Date: Fri, 30 Dec 2005 13:31:36 +0000 From: "A.J deLange" <ajdel at cox.net> Subject: CO2 The best way to determine the amount of CO2 in your cylinder is to weigh it. This requires, of course, that you know its empty (tare) weight so next time you go to get it filled empty it completely, but close the valve as soon as gas stops coming out so air (it's really moisture we're concerned about) won't get in and weigh it. Then weigh it again when you get home from the filling plant. You probably won't like what you see (your "5 pound" fill will probably be more like 4.5 pounds). This scheme does not work so well at places that swap your empty aluminum bottle for a full steel one but if you swap aluminum for aluminum it should give you a reasonably accurate indication (and as it's the larger outfits that tend to do this you will probably be getting a better fill). Another method (which works best in the summer) is to put the bottle in the freezer and leave it there until is is thoroughly chilled. Take it out and set it upright in a humid place (batroom where the shower has been running may work in winter). The metal of the bottle will warm faster than the CO2 liquid so that after a few minutes the upper portion of the bottle should be dry while the lower part should be covered with condensation up to the point where the surface of the liquid is located. The gauge is not terribly informative. As long as liquid is in the bottle the gauge reads the constant vapor pressure of CO2 which is indeed around 750 psig but which does vary appreciably with temperature. When all the liquid has evaporated the gauge reads the pressure of the remaining gas in the bottle and will, consequently, drop as gas is drawn off. When you see the needle start to decline it is time to think about getting another bottle though at that point you should have enough to finish a keg (15.5 gal). An exception to this is if the bottle is outside in the summer and the temperature is above 87.8 F. CO2 cannot exist as a liquid above this temperature so the bottle will be full of gas. A full bottle will read about 1000 psig and the displayed pressure indicates the amount of gas remaining e.g. when the gauge reads 450 psig about 45% of the CO2 remains. So this suggests another method - lower the bottle into hot water i.e. around 100F (do not put it into the oven or heat it in a fire or by any other method - that is a)unsafe and b)will give you the wrong answer). Keep the water above 87.8 and when everything has equilibrated read the pressure gauge and temperature. If the bottle were full and the water boiling the pressure gauge would read 1300 psig. For the scientifically minded this is the critical pressure of CO2 (1070 psi) adjusted by the ratio of the critial temperature to temperature of boiling water (373/304 - both in Kelvins). Even though 1300 psig is well within the ratings of the bottles I just don't feel comfortable receommending that boiling water be used though it would make it easier to insure that things are at equilibrium. Continuing with the example at boiling temperature if the bottle is half full it will read 650 psig and so on. For other temperatures the full tank pressure would be 1070* (273 + Centigrade Temperature)/(273 + 31) and should be applied to the outdoor situation as well if it is appreciably warmer than 87.8F. A.J. Return to table of contents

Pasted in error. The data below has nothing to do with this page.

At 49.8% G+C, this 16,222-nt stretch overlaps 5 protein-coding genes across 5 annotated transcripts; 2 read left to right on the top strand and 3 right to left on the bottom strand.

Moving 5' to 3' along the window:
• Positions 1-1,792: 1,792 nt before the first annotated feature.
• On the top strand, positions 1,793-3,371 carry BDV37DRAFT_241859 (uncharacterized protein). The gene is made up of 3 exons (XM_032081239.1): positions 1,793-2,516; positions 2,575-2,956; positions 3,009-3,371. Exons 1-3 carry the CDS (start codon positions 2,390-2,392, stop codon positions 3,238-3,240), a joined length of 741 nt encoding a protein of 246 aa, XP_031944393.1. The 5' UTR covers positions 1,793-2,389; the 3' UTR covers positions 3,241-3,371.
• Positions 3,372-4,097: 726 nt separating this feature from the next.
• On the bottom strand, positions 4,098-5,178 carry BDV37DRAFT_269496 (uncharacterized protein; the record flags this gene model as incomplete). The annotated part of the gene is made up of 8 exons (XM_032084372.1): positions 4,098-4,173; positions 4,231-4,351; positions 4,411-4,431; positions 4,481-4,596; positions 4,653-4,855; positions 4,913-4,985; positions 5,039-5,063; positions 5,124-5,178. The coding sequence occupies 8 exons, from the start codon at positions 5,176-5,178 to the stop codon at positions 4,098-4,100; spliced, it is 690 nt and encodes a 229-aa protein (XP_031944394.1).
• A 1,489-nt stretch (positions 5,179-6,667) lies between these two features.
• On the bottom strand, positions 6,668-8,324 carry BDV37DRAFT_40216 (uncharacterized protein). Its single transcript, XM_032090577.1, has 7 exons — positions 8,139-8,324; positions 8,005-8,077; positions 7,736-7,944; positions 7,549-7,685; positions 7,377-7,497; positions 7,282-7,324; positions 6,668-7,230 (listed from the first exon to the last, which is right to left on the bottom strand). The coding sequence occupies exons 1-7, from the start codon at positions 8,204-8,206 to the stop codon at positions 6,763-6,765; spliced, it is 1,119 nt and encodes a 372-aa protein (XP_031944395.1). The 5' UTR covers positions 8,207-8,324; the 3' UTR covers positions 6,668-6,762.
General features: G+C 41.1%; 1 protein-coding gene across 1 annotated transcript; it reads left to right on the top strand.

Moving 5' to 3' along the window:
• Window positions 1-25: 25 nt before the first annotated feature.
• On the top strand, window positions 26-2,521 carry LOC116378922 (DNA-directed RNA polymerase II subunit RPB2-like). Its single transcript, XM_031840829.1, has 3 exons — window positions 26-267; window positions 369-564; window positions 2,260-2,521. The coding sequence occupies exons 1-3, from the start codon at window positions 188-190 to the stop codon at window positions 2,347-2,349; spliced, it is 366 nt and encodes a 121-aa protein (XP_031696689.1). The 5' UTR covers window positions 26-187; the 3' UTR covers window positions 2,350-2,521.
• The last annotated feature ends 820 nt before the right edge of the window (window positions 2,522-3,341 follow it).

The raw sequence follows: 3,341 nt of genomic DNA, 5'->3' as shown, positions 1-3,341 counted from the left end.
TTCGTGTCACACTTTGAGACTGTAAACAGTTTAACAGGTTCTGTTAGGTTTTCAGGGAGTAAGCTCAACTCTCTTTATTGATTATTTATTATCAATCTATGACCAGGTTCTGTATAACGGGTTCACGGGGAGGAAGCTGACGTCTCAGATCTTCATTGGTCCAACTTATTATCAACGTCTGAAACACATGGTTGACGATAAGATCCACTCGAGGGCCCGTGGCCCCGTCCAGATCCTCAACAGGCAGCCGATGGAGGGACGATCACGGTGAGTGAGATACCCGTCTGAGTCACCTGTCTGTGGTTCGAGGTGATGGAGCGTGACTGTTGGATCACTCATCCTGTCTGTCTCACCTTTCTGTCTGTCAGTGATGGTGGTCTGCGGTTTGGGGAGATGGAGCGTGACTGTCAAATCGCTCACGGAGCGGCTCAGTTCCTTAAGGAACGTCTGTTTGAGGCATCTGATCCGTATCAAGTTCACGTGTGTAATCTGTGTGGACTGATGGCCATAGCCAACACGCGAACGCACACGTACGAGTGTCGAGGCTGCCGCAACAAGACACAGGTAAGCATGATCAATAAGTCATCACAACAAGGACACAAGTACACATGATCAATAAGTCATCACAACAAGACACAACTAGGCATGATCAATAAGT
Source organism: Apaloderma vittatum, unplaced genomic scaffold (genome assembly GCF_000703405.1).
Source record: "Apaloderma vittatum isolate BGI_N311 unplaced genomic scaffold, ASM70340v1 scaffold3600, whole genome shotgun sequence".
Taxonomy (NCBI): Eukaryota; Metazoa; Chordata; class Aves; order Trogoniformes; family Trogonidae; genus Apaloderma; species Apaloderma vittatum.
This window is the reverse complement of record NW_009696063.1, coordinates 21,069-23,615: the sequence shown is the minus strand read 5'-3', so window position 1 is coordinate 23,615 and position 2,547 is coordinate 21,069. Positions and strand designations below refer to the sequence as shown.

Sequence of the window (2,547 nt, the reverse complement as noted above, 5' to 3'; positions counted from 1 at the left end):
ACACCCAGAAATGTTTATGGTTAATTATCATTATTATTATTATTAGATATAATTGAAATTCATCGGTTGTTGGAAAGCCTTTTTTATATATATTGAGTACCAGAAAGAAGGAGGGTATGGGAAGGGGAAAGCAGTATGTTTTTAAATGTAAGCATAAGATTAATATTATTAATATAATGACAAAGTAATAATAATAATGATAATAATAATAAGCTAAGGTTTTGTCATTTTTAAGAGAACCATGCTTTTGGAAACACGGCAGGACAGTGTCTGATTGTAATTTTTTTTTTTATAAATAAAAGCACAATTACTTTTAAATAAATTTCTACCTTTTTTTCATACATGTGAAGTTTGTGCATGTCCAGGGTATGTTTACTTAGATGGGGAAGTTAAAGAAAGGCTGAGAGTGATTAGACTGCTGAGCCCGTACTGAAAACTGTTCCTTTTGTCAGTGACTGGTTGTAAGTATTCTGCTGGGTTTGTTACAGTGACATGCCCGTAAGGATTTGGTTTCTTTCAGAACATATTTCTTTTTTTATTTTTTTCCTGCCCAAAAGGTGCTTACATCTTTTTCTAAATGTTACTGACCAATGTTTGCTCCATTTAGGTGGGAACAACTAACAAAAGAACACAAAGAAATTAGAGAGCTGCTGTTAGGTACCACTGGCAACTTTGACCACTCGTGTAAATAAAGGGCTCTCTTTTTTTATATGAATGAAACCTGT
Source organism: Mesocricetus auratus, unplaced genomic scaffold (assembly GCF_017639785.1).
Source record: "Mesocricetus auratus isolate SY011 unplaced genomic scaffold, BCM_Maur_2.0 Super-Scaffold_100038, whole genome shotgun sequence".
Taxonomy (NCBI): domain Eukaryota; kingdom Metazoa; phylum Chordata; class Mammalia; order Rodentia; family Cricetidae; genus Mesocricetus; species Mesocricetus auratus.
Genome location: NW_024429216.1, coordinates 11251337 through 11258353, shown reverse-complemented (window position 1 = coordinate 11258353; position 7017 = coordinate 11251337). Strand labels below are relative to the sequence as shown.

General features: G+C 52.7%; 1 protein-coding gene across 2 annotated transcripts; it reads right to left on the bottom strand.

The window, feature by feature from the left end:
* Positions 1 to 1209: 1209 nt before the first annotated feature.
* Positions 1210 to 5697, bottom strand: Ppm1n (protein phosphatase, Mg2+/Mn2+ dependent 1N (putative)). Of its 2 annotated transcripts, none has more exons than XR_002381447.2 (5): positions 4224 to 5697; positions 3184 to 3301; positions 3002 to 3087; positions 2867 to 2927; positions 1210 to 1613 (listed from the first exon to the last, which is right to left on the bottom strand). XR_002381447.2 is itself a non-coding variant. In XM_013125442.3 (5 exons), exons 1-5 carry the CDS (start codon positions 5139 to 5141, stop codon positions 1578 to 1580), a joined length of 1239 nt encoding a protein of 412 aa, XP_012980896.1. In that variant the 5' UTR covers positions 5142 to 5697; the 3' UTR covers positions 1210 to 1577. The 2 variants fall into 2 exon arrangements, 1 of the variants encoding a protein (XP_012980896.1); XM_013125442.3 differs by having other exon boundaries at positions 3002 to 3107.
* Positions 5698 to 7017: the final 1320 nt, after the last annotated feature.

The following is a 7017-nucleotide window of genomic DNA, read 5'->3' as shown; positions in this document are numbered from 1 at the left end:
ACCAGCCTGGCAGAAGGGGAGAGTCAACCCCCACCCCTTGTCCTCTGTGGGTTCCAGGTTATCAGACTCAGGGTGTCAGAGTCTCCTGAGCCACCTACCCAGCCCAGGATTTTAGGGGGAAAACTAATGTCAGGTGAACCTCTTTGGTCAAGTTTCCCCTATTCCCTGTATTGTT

Date: Fri, 30 Dec 2005 11:41:04 -0800 From: Scott Alfter <scott at alfter.us> Subject: Re: Keg conditioning "D. Clark" wrote: > Does anyone out there do keg conditioning on a regular basis? This was > accidental for me, but I don't see why you couldn't add corn sugar or DME > to a keg of finished beer and let it go. Would the time be the same for a > keg as it would be for a bottle? More things to try I guess. I've done that a few times in the past with both 5-gallon corny kegs and 5-liter party kegs. You want to cut back on the priming sugar a bit (one number I've heard says to use 1/3 cup of corn sugar instead of 3/4 cup). If you're using a corny keg, you'll need to put in some gas to get the lid to seal. (Party kegs don't have this problem; just push in the stopper.) Let it sit at room temperature for the usual couple or three weeks, then chill and serve. I figured I'd start doing force-carbonating when I got into kegging. I suspect, though, that keg conditioning more thoroughly scrubs residual oxygen out of the keg than repeatedly pressurizing and venting the keg, but I have nothing to back up that assertion. At the very least, it'd save gas. (Not that I've been using it all that quickly; I've used the same 10-lb. cylinder for at least a year and a half.) _/_ Scott Alfter / v \ Visit the SNAFU website today! (IIGS( http://snafu.alfter.us/ Top-posting! \_^_/ rm -rf /bin/laden >What's the most annoying thing on Usenet? Return to table of contents